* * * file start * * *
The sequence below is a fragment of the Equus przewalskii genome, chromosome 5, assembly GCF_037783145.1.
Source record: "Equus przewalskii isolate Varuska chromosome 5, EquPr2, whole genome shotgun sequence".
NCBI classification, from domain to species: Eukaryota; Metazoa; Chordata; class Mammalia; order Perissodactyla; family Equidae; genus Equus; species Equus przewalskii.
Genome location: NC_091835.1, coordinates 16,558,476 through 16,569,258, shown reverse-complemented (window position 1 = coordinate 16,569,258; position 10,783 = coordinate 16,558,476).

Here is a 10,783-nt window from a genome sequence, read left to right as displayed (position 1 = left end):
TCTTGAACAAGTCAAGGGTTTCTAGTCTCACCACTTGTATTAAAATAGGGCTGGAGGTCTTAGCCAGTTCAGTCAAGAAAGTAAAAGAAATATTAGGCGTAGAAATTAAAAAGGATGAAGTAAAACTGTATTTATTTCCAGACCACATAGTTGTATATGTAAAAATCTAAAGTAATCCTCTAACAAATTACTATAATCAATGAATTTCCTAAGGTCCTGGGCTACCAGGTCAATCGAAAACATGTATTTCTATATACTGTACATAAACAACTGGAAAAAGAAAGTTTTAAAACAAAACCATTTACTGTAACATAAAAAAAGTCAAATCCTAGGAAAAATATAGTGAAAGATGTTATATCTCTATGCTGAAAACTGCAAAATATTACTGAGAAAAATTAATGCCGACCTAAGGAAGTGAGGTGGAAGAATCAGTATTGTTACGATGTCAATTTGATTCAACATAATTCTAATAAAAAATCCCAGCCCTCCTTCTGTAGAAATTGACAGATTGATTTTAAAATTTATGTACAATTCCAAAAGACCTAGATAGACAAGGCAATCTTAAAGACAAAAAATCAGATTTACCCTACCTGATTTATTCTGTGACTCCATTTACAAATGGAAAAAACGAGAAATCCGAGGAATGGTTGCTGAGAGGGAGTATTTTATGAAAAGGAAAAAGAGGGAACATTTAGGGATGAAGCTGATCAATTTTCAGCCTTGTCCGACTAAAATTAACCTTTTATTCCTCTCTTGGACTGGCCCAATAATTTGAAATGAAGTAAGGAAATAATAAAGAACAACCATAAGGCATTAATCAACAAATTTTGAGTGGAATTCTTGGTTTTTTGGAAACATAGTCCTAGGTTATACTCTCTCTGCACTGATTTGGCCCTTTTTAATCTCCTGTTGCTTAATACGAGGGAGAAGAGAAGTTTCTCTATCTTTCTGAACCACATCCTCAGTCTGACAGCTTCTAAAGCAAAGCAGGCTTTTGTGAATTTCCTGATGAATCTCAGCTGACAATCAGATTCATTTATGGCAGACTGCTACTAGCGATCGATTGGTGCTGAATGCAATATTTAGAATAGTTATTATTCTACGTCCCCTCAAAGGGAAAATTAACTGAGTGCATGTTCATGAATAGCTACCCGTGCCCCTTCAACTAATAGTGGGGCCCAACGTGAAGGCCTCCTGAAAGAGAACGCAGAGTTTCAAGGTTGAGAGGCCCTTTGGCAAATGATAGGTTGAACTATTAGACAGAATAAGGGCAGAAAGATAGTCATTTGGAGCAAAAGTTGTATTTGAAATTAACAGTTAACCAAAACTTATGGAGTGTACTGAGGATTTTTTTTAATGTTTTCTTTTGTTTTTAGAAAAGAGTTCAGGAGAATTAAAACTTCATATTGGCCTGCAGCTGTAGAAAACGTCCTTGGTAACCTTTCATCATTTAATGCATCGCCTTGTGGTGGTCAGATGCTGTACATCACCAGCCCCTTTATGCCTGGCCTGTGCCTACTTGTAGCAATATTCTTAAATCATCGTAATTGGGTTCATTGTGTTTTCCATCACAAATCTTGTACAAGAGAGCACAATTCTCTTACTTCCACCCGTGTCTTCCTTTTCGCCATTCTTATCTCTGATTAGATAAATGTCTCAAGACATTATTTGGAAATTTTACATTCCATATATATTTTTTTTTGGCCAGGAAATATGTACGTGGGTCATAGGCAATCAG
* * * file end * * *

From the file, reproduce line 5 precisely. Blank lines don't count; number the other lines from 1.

Here is a 10,783-nt window from a genome sequence, read left to right as displayed (position 1 = left end):